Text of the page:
Notice During the Covid-19 Outbreak
In solidarity, we at the Interfaith Peace Project stand together in these times of heart break and upset. Some of you may have lost friends or family members. Some of you may have lost your job and your income; some may be working overtime to help with the crisis. Some of you may be home and alone and some may be trying to figure out a new way to live. Please let us know how we can help. If you would like a phone appointment with any of us, give us a call.You may call or email Tom at:
Tom Bonacci
[email protected]
925-787- 9279
July 18, 2020
© Vera Kuttelvaserova
July 18, 2020
The Gift of Weeds
A Reflection from the Christian Traditions
The Sixteenth Sunday in Ordinary Time
Matthew 13:24-30
by Thomas P. Bonacci, C.P.
Jesus was not formally ordained or commissioned by any authorized institution. He experienced God as his Loving Father in the deep and parental sense of that word. Not a day passed without Jesus experiencing the Father who has a Mother’s heart. The only credibility Jesus could claim came from his God who called him “Beloved” on the occasion of his baptism by John. Political authorities thought of him as a growing threat since he gave hope to peasants. Religious authorities thought of him as blasphemous since he thought of himself as born of God’s heart. What baffled many through the Centuries was the conviction of Jesus who saw all peoples as beloved of God, even those who would be enemies, hostile, or hateful. His standard is still seen by many as altogether too high if not downright unrealistic. We might need to forgive Jesus, after all, he was a peasant’s peasant!


Jesus was not a formal member of any impressive organization or prestigious community. A poor man looking for work in a Country devastated by war, exhausted by imperial threats, and frustrated by dreams that never became reality. Pope Francis reminds us to listen to the poor, they have something to teach us. Perhaps, we need to listen to Jesus as he spins another one of his challenging and transformative parables.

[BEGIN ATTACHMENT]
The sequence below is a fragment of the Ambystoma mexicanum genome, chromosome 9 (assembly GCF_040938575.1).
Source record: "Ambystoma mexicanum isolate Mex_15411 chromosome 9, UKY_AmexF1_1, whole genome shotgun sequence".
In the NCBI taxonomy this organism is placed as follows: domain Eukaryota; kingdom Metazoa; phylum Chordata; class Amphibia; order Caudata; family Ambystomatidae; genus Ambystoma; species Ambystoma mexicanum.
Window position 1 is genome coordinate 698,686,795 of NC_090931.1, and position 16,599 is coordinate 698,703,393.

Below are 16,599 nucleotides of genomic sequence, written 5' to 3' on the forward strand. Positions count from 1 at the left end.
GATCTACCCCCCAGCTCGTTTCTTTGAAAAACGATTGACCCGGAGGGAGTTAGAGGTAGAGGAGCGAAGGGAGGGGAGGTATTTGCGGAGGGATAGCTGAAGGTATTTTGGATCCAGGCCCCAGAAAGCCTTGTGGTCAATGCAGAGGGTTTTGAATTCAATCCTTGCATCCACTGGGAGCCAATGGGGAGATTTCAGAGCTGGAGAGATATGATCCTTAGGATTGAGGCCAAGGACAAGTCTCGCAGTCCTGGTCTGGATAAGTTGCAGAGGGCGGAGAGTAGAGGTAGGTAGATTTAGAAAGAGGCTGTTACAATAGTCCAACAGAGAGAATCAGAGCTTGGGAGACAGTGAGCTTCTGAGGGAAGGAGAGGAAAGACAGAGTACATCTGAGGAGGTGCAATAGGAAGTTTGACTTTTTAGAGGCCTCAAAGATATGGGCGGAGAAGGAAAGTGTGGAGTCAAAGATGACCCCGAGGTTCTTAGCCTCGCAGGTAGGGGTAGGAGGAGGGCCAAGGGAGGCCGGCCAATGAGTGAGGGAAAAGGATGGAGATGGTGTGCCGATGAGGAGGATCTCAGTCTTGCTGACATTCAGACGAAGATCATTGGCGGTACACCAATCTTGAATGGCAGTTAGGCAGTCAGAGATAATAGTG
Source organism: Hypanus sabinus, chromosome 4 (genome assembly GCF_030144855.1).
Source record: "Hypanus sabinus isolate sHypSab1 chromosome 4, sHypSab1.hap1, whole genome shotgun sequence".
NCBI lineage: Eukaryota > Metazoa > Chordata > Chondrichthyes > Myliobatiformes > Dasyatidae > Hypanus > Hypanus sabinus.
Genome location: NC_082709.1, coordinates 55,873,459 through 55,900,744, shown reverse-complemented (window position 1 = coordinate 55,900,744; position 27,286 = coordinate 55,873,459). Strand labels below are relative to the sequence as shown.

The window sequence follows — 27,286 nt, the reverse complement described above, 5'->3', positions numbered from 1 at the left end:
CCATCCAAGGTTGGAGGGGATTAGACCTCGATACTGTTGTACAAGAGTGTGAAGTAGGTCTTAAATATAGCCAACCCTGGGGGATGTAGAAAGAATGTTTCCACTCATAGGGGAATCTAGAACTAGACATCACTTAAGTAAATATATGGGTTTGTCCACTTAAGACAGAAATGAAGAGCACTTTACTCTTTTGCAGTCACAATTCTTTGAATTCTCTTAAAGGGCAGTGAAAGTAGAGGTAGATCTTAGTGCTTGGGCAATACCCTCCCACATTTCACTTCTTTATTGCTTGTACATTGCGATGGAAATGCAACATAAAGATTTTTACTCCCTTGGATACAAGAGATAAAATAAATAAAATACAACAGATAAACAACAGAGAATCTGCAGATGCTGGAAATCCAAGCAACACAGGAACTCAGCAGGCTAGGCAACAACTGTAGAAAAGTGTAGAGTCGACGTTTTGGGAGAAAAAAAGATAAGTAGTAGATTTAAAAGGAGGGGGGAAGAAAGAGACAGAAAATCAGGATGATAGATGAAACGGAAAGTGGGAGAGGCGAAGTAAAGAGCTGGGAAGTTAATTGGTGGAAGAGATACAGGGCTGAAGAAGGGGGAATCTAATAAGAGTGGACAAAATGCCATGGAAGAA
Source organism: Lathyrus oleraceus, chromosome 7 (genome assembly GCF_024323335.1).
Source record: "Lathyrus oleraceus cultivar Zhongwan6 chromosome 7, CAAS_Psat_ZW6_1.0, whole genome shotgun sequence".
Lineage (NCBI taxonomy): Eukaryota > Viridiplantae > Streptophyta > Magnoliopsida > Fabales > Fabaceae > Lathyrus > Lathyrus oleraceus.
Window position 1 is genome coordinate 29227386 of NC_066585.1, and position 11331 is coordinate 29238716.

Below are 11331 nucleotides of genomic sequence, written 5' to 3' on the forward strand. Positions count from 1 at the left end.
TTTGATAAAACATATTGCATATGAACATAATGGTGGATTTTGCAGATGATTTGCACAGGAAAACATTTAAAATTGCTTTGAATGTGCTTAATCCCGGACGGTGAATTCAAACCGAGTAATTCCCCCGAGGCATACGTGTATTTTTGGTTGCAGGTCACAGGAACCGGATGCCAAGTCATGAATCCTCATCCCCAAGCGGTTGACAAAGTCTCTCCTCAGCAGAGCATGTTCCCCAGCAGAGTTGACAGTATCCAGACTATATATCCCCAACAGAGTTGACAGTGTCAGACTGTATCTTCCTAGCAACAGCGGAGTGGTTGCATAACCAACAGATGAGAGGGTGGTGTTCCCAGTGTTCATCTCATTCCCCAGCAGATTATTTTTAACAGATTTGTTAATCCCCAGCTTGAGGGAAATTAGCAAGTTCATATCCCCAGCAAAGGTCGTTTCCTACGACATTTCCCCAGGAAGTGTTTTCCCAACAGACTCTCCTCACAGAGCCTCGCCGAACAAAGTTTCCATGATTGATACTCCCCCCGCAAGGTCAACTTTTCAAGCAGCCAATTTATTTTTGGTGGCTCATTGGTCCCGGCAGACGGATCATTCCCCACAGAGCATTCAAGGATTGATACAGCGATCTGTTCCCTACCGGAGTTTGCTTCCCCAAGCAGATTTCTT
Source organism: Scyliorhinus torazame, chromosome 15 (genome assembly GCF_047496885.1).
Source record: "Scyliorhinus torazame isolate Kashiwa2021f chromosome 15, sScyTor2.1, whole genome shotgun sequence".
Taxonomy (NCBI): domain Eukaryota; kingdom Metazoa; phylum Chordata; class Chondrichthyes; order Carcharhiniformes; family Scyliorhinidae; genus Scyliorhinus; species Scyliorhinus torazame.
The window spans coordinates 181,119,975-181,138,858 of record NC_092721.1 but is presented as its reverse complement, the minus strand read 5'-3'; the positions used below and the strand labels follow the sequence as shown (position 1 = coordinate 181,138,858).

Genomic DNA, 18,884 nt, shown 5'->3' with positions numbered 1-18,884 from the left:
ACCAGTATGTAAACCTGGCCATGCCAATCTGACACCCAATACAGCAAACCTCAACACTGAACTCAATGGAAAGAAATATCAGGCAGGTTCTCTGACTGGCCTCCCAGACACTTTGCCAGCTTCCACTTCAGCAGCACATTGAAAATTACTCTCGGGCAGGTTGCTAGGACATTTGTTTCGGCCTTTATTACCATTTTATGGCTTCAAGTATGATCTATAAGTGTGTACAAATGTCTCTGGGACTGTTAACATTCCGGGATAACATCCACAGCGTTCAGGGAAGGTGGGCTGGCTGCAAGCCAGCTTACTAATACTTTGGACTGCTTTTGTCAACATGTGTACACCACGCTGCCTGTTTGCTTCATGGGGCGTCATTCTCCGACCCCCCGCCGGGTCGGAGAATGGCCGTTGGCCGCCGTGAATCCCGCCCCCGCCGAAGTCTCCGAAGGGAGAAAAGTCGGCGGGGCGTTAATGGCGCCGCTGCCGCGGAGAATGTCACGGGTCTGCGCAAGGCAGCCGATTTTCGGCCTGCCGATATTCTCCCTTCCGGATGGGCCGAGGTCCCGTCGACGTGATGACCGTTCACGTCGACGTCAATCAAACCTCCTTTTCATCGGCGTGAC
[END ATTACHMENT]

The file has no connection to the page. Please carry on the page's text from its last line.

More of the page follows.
Jesus was, by our standards, a day laborer. He knew how to shepherd, plant, harvest, fish, and repair. His business sense was questionable since his way of conducting business was not for profit. He thought the business of business was to do something beneficial for others at his own expense.


When his disciples complained about the “weeds” infecting the green pastures of the community, Jesus invited them to let the weeds grow together with the wheat. Obviously, the crop would be more profitable if the weeds were exterminated. Jesus, however, sensed an opportunity in this rather dire situation. We like pure communities with no weeds or, at least, the weeds under control. Jesus made the remarkable statement, “Let them grow together!”


Not only does this call for great patience, it demands great courage, creativity, and guts. What benefit can possibly come from mature weeds? Traditionalistic interpretations suggest the weeds will be burned while the wheat will be stored in barns. This is the old idea of reward and punishment. Jesus, however, may have been thinking of something translations miss. Remember, parables by their nature anticipate the unexpected reversing the typical ways of thinking and acting.


Perhaps, the weeds will be bundled to provide the fuel for the fire that will bake the wheat into bread. Then the hungry will have something to eat rather than the powerful have something to resent. Jesus was a master of the parable because he lived close to the Earth, the sky, and the lake. His labor was the labor of hard-working people who had life as their teacher. Jesus proclaimed the Kingdom of God in terms of the harsh and beautiful realities of life.  


“Let them grow together” is one of those challenging sayings of Jesus that invites us to be kind to the “weeds” otherwise we might never have the fire to become bread for one another.


Blessings to you. Holy Community, for sharing your bread and becoming the bread you share in the fires of your own blood, sweat, and tears.